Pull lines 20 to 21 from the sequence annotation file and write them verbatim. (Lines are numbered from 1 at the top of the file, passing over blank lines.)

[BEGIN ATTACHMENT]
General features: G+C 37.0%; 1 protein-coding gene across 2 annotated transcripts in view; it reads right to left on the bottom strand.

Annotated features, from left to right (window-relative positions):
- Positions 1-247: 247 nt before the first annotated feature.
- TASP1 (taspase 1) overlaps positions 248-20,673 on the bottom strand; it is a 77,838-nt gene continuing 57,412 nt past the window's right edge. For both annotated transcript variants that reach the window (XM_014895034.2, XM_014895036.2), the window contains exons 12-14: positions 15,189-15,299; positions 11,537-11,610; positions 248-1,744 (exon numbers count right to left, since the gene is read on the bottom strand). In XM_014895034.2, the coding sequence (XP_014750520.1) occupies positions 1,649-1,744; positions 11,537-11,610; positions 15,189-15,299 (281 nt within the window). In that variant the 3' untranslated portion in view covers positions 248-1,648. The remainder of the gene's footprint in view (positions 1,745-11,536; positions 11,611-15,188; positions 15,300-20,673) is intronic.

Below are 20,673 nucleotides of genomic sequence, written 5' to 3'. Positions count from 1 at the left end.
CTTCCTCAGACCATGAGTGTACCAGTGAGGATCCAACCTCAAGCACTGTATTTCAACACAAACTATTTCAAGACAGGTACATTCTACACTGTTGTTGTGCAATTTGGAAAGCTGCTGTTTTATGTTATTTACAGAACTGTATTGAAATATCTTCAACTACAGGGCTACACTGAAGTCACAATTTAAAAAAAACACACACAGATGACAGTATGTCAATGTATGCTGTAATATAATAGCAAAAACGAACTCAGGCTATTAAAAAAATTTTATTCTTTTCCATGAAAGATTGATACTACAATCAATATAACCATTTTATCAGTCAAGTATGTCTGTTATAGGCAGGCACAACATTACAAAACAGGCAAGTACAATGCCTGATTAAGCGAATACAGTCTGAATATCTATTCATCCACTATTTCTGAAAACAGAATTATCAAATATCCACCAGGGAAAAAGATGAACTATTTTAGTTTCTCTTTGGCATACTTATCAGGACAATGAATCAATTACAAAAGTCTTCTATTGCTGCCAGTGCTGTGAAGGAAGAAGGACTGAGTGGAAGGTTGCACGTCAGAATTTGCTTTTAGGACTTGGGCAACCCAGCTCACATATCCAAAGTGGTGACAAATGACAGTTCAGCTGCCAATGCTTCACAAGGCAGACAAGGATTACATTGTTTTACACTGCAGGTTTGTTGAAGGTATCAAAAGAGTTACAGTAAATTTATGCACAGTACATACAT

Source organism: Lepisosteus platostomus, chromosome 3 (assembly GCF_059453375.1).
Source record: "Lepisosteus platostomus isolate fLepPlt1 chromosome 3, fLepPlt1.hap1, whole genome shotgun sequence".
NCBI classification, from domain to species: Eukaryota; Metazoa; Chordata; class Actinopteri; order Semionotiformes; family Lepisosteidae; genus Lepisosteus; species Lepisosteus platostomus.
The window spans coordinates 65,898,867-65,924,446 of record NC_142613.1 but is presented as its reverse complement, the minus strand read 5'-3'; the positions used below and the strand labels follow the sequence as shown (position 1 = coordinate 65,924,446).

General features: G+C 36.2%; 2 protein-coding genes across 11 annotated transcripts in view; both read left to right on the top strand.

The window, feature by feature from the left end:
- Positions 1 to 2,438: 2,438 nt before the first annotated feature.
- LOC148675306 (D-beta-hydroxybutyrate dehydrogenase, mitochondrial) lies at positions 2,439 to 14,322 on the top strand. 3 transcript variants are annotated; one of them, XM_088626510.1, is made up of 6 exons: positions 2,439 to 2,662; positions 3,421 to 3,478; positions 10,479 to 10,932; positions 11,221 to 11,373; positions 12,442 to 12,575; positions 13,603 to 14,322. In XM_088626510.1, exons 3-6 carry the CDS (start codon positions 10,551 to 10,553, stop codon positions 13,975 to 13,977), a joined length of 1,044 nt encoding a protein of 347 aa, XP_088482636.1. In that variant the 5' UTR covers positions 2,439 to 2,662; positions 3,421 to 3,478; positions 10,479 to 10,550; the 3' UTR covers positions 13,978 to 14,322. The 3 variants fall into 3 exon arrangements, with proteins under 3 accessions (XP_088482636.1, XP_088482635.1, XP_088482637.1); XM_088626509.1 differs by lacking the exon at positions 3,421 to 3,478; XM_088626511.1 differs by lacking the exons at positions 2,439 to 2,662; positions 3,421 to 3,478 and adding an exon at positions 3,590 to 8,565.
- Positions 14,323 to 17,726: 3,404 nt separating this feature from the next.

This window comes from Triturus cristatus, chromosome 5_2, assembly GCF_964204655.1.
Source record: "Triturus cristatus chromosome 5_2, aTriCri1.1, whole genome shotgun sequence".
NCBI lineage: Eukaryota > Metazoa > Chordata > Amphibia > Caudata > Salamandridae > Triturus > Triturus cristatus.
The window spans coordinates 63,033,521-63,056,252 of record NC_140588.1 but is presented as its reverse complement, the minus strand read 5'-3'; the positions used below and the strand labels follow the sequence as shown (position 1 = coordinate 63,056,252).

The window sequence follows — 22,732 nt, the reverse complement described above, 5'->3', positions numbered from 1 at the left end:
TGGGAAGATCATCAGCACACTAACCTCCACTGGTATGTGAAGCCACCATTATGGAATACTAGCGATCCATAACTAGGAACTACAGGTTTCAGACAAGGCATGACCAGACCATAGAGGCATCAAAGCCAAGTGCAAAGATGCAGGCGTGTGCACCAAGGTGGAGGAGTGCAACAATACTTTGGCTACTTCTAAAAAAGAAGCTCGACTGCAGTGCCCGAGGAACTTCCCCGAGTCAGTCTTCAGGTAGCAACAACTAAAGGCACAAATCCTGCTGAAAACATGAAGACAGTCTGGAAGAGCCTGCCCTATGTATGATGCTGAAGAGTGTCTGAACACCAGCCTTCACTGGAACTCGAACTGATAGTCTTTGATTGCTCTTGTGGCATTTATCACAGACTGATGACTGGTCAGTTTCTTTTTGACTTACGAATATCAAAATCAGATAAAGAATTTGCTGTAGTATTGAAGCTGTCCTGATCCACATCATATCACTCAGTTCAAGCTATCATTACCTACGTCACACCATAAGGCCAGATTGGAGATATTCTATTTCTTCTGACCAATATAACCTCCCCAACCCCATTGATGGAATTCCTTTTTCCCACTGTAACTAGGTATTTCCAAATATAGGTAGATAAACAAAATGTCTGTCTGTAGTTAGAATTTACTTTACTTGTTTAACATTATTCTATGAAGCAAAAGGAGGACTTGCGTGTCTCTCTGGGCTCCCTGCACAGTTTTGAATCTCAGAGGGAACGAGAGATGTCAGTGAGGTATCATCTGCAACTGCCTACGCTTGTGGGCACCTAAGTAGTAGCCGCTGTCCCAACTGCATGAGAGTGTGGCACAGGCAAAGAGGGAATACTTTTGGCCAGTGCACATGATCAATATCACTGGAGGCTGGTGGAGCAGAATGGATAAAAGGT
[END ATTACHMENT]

The window sequence follows — 22,732 nt, the reverse complement described above, 5'->3', positions numbered from 1 at the left end:
TGGGAAGATCATCAGCACACTAACCTCCACTGGTATGTGAAGCCACCATTATGGAATACTAGCGATCCATAACTAGGAACTACAGGTTTCAGACAAGGCATGACCAGACCATAGAGGCATCAAAGCCAAGTGCAAAGATGCAGGCGTGTGCACCAAGGTGGAGGAGTGCAACAATACTTTGGCTACTTCTAAAAAAGAAGCTCGACTGCAGTGCCCGAGGAACTTCCCCGAGTCAGTCTTCAGGTAGCAACAACTAAAGGCACAAATCCTGCTGAAAACATGAAGACAGTCTGGAAGAGCCTGCCCTATGTATGATGCTGAAGAGTGTCTGAACACCAGCCTTCACTGGAACTCGAACTGATAGTCTTTGATTGCTCTTGTGGCATTTATCACAGACTGATGACTGGTCAGTTTCTTTTTGACTTACGAATATCAAAATCAGATAAAGAATTTGCTGTAGTATTGAAGCTGTCCTGATCCACATCATATCACTCAGTTCAAGCTATCATTACCTACGTCACACCATAAGGCCAGATTGGAGATATTCTATTTCTTCTGACCAATATAACCTCCCCAACCCCATTGATGGAATTCCTTTTTCCCACTGTAACTAGGTATTTCCAAATATAGGTAGATAAACAAAATGTCTGTCTGTAGTTAGAATTTACTTTACTTGTTTAACATTATTCTATGAAGCAAAAGGAGGACTTGCGTGTCTCTCTGGGCTCCCTGCACAGTTTTGAATCTCAGAGGGAACGAGAGATGTCAGTGAGGTATCATCTGCAACTGCCTACGCTTGTGGGCACCTAAGTAGTAGCCGCTGTCCCAACTGCATGAGAGTGTGGCACAGGCAAAGAGGGAATACTTTTGGCCAGTGCACATGATCAATATCACTGGAGGCTGGTGGAGCAGAATGGATAAAAGGT